Manager: Sparky Anderson
By Greg Leadbetter
There have been many great baseball teams throughout, but in the last 40 years, the 1976 Cincinnati Reds rank at the top as one of the greatest baseball teams.
The 1976 Reds were led by manager Sparky Anderson, who helped guide "The Big Machine" to its second straight World Series title by finishing the regular season 102-60, and sweeping the Philadelphia Phillies and the New York Yankees in the postseason.
Offensively, the Reds led the National League that year in every category, as "The Big Red Machine" destroyed opposing pitchers. The machine consisted of second baseman and 1976 NL MVP Joe Morgan (.320 average, 111 RBI, 27 HR, 60 SB), outfielders George Foster (.306 average, 121 RBI'S), Ken Griffey (.336 average 34 SB), Cesar Geronimo (.307 average), and third baseman Pete Rose (.323 average, 63 RBI, 42 doubles). Also included in the machine were first baseman Tony Perez (19 HR 91 RBI), shortstop Dave Concepcion (69 RBI, 21 SB), and catcher Johnny Bench (16 HR, 74 RBI), who received the World Series MVP award by batting .533 with two homers, a double, a triple, and six RBI'S against the Yankees. Bench would also receive his ninth Gold Glove Award, showing his great prowess as a defensive catcher.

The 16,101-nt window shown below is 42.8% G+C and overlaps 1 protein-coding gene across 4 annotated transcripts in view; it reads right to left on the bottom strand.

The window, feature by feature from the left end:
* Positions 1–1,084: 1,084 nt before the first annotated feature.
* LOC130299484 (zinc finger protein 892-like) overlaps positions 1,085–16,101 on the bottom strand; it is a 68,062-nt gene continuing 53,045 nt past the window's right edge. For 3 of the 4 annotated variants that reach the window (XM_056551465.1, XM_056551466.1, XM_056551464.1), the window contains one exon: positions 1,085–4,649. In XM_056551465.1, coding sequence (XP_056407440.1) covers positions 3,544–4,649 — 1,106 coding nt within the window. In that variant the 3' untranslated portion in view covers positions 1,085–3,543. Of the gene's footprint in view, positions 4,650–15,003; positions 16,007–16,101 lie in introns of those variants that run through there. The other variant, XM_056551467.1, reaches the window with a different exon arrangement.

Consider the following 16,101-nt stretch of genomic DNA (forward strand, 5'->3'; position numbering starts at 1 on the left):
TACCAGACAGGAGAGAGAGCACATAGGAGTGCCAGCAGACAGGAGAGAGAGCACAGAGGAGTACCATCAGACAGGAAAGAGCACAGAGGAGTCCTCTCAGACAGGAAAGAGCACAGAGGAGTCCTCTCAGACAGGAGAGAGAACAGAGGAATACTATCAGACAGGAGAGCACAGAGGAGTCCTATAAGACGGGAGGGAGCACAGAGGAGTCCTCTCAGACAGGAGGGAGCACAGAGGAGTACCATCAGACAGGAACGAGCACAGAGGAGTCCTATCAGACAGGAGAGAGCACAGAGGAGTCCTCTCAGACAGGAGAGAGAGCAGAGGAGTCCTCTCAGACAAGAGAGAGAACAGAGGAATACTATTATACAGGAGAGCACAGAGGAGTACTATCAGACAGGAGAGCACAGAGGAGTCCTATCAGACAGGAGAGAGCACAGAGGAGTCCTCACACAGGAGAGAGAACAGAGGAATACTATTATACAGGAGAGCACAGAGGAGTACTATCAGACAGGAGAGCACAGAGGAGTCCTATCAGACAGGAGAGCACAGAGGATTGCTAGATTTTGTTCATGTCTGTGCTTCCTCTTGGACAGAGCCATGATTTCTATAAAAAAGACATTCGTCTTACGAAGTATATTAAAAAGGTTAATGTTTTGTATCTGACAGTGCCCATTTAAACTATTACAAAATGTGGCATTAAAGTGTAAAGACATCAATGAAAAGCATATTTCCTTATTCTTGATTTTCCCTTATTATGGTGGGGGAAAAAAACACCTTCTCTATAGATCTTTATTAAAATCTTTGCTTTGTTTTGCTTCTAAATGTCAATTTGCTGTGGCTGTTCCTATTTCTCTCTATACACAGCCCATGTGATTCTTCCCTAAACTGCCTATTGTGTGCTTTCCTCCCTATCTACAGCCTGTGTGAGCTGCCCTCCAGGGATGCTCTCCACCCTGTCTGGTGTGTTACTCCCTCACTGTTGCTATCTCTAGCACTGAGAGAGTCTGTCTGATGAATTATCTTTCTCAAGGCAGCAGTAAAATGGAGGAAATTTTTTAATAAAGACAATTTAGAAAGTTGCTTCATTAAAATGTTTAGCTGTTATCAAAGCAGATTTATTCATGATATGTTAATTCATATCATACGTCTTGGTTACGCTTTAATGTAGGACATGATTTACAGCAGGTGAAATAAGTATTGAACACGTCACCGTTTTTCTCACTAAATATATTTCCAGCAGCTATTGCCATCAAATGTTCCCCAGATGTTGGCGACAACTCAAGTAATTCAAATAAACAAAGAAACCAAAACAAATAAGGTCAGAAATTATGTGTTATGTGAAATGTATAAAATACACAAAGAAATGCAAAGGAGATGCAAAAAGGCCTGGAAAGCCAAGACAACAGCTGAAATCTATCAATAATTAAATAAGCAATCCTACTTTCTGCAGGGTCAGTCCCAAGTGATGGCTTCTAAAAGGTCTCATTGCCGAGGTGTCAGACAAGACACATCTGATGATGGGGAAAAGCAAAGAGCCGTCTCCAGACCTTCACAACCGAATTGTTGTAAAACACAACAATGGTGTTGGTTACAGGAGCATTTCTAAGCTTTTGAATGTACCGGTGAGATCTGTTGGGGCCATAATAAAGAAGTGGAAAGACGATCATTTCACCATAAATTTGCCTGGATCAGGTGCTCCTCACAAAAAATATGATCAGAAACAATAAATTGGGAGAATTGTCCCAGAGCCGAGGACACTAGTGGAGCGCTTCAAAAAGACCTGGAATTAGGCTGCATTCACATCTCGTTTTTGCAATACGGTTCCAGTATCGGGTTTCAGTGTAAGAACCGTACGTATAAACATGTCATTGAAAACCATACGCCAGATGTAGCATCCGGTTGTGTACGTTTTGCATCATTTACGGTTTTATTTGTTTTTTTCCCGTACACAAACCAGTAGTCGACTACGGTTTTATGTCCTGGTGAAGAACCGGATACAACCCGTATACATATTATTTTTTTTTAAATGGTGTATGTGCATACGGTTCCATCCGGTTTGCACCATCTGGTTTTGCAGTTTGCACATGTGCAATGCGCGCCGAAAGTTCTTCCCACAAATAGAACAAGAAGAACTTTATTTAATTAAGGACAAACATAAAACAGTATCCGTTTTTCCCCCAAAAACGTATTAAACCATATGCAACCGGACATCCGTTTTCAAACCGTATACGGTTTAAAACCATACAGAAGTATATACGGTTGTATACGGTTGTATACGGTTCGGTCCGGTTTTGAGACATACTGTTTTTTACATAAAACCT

The pitching staff was mediocre at best, as the Reds managed to have seven ten-game winners. The staff included Rawly Eastwick, who led the National League in saves with 26, 15-game winner Gary Nolan, who finished 15-9 with a 3.46 ERA, and 14-game winner and co- NL Rookie of The Year Pat Zachry (14-7, 2.74 ERA). Other pitching staff members for the 1976 Reds were lefties Don Gullett (11-3, 3.00 ERA) and Fred Norman (12-7, 3.10 ERA), and righties Jack Billingham (12-10, 4.32 ERA), and Santo Alcala (11-4, 4.70 ERA)
The staff kept the Yankees bats quiet during the World Series, holding them to only eight runs and 30 hits in the four-game sweep. As a team, the Reds struck out 16 Yankee batters and had an ERA of only two in the Series! On the offensive side, the Reds had seven hitters bat over .300, with an overall team batting average of .313 in the Series, showing why the 1976 Cincinnati Reds are regarded as one of the best teams in the history of baseball.
Greg Leadbetter is a graduate of West Holmes High School and The University of Akron Wayne College in Ohio who contributes to historicbaseball.com. He can be contacted by e-mail at firstname.lastname@example.org.